Another juvenile series I enjoyed was the Tripods series by John Christopher.  I believe originally this was a trilogy, but it has expanded to 4 with the addition of a prequel.
The first book in the trilogy is where I will start. It’s The White Mountains
Aliens, The Tripods, have invaded and conquered the Earth some time ago.  Limited numbers of humans survived the destruction and killing.  They now live as virtual slaves of the Tripods as the aliens go about their mysterious business. 
Mainly the Tripds live in 3 cities where conditions of gravity, and so forth are closer to the Tripods requirements.
Humans do not question their situation, they are under the control of the Tripods and accept their lives.
But this is maintained by everyone being ‘capped’.  A metal device is fitted to your head and the Tripods can then control you. 
Will Parker is about to undergo the ceremony of being capped since he has come of age.  Youngsters are not capped until old enough.
So he still can have rebellious thoughts.  But not for long.
 Will becomes aware of the resistance to the Tripods and after various adventures decides to journey to The White Mountains where the resistance is apparently located. 
I thought this was a real good story when I read it way back when.  I have re-read it since.  A nice twist on alien invasions with young people, because of the lack of caps, being the lead in the resistance.  And some interesting writing about the society of humans living under the Tripods.  A pastoral society, one that does not question the domination of the aliens.  Reminds me of feudal society
Next in the trilogy The City of Gold and Lead.  In my next post.
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Saturday, August 14, 2010

The Big Shush

Step to the stars, a science fiction novel. Jacket and endpaper designs by Alex Schomburg.

Step To The Stars by Lester del Rey is a working class juvenile.  At least its hero Jim Stanley is working class.  Yes he’s working his way through college, but he works as a mechanic repairing cars.
And eventually, building space stations.
Jim has nothing, and no family, so he gets, somewhat secretly due to the cold war, recruited to work on the first space station in its 1000 mile high orbit.
I guess a lot of kids of that era, the 1950’s, would have loved to be up there bolting and welding girders together to make a station.  Probably one that looked a lot like the Chesley Bonestell paintings for Colliers and Look Magazines.
The station we got, doesn’t look that pretty.  And as much as I am a big fan of going into space I think they were wrong about this.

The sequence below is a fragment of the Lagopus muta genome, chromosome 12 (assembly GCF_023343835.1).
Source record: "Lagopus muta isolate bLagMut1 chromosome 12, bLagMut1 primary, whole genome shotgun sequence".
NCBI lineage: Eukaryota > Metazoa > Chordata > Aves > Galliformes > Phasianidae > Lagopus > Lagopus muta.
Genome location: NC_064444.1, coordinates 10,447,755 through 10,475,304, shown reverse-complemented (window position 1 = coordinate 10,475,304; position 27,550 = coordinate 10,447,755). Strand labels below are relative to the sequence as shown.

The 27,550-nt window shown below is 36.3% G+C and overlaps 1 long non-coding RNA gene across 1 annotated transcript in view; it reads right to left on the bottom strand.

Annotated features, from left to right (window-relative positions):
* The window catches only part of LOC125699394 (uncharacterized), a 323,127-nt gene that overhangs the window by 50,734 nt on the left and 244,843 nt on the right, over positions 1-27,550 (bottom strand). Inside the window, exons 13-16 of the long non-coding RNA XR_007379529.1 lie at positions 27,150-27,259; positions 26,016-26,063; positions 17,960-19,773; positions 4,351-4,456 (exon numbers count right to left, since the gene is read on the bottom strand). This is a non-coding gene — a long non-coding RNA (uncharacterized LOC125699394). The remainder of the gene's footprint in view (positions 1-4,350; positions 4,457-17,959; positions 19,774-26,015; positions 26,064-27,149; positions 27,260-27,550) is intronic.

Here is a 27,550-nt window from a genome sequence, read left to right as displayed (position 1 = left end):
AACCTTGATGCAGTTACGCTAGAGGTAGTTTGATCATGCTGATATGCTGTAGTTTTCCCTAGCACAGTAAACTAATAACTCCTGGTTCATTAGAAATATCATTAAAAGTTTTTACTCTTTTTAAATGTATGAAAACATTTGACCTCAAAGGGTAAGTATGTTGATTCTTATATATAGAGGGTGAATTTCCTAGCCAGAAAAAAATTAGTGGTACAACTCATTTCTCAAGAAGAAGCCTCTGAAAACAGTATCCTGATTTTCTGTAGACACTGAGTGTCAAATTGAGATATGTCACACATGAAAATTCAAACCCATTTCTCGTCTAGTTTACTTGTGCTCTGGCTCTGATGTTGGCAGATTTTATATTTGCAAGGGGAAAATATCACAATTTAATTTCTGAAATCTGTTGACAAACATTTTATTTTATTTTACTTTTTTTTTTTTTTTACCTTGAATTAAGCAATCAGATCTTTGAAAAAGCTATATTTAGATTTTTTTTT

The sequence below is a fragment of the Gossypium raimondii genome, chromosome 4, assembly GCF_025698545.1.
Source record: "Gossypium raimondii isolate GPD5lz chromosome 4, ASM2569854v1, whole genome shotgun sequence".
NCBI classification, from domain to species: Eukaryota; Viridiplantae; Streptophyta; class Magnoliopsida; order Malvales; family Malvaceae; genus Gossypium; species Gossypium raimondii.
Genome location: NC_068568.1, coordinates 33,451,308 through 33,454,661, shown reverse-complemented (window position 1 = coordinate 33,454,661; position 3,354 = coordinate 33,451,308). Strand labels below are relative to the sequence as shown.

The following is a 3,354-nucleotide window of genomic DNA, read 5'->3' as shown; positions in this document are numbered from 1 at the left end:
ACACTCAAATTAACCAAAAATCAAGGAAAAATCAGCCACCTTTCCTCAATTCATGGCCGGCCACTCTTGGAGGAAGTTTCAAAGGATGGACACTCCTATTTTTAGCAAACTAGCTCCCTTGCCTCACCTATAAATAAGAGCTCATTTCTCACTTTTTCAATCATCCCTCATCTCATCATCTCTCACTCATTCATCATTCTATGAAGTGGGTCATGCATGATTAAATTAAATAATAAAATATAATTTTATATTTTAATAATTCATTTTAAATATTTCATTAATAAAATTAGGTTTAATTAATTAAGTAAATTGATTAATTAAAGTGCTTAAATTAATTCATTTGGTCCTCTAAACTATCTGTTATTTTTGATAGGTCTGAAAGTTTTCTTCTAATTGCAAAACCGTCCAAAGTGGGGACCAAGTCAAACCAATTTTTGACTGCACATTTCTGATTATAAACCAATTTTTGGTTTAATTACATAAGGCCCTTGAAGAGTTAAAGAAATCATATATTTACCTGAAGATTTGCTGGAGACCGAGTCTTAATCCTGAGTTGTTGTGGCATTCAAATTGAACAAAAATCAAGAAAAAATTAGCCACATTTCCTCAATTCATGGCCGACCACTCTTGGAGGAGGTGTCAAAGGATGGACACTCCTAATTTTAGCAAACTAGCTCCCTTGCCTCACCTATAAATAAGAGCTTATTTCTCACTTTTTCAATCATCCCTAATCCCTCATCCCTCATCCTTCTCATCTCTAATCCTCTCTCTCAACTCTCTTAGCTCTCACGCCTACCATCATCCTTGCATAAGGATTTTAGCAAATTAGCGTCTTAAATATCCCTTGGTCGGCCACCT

Pretty much everyone writing from the 1930’s on, Willie Ley, Arthur Clarke, many others, stressed the need for a space station in orbit.
Maybe there will  be future reasons for one.  Hotels for tourists, medical facilities, etc.  But they are not needed for science.  Automated satellites, etc can do the job. 
And all the money we spent on the current one could have gotten us back to the moon, or maybe Mars.
Well, the story itself is a good one, if not outstanding.  Plenty of adventures and perils.  And an interesting finish in that they are going to go on to build a station in the Clarke orbit for television broadcasts. 
I will have to look through my library at some point though.  I think there is another del Rey juvenile out there that I have read, but it doesn’t come to mind. 
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Intergalactic Olympic Games

Stadium Beyond The Stars by Milton Lesser is, as far as I can remember, the only book by him I have read.  I remembered it fondly enough that I searched for it a long time before finding it.
It’s the story of Steve Frazer a Spacesuit Racer for Earth’s Olympic team at the first Intergalactic Olympic Games on the planet Ophiuchus near the center of the galaxy.
On the way to the games they discover a derelict spaceship that should have held the team from Antares. Steve is sent over to investigate.  He finds, just like the Mary Celeste, it's abandoned with food on the tables, the escape pods in place, but no team, except Billgarr.
Bilgarr tells a tale of the Rollers, apparently the first non-humans to encounter the human race.  They have taken the Antares Team to be ‘measured’. 
Steve is alone when he meets Billgarr.  Then a Roller appears and takes Billgarr away with him. Steve returns to the ship and tells them what he found.

Political intrigue begins.  Earth is just a backwater planet now and the powerful former colonies of Antares and Deneb vie for power, including at this Olympics.  (Sound familiar?)
So, Steve’s story is dismissed.  And when he persists he is harassed and the Denebian Commissioner of the games tries to have him deported.
Steve and his teammate, wrestler Hunk, do their best to save the day, along with Billgarr.
Not a really serious story to my mind.  But a fun read.  And its interesting now comparing it to some of the other juveniles how its set in and near the Coal Sack Nebula, and other similarities to other books.  I guess a lot of these writers were reading the same magazines or books on Astronomy and using the same backgrounds.